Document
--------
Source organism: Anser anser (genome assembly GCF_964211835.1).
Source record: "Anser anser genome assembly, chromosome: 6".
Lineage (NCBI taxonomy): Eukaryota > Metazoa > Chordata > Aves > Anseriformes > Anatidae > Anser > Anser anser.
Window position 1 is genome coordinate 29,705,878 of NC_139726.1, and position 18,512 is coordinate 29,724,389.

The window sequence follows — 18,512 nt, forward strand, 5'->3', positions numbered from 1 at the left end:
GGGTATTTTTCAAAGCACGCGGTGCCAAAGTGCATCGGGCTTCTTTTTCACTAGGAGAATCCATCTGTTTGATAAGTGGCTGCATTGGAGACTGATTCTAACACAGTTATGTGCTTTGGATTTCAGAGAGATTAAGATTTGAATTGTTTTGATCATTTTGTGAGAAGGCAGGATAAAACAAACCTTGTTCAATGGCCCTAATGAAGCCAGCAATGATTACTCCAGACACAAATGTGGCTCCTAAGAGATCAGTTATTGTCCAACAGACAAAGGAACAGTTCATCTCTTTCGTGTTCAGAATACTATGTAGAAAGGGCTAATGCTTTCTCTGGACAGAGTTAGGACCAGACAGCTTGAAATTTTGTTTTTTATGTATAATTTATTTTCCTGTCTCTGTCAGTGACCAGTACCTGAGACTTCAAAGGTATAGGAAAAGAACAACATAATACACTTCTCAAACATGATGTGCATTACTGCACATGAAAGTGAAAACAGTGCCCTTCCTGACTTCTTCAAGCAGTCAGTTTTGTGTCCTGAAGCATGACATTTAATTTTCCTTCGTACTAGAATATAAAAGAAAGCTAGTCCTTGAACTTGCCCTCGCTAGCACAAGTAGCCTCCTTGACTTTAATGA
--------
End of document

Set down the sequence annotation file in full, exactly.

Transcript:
Source organism: Anser anser (genome assembly GCF_964211835.1).
Source record: "Anser anser genome assembly, chromosome: 6".
Lineage (NCBI taxonomy): Eukaryota > Metazoa > Chordata > Aves > Anseriformes > Anatidae > Anser > Anser anser.
Window position 1 is genome coordinate 29,705,878 of NC_139726.1, and position 18,512 is coordinate 29,724,389.

The window sequence follows — 18,512 nt, forward strand, 5'->3', positions numbered from 1 at the left end:
GGGTATTTTTCAAAGCACGCGGTGCCAAAGTGCATCGGGCTTCTTTTTCACTAGGAGAATCCATCTGTTTGATAAGTGGCTGCATTGGAGACTGATTCTAACACAGTTATGTGCTTTGGATTTCAGAGAGATTAAGATTTGAATTGTTTTGATCATTTTGTGAGAAGGCAGGATAAAACAAACCTTGTTCAATGGCCCTAATGAAGCCAGCAATGATTACTCCAGACACAAATGTGGCTCCTAAGAGATCAGTTATTGTCCAACAGACAAAGGAACAGTTCATCTCTTTCGTGTTCAGAATACTATGTAGAAAGGGCTAATGCTTTCTCTGGACAGAGTTAGGACCAGACAGCTTGAAATTTTGTTTTTTATGTATAATTTATTTTCCTGTCTCTGTCAGTGACCAGTACCTGAGACTTCAAAGGTATAGGAAAAGAACAACATAATACACTTCTCAAACATGATGTGCATTACTGCACATGAAAGTGAAAACAGTGCCCTTCCTGACTTCTTCAAGCAGTCAGTTTTGTGTCCTGAAGCATGACATTTAATTTTCCTTCGTACTAGAATATAAAAGAAAGCTAGTCCTTGAACTTGCCCTCGCTAGCACAAGTAGCCTCCTTGACTTTAATGA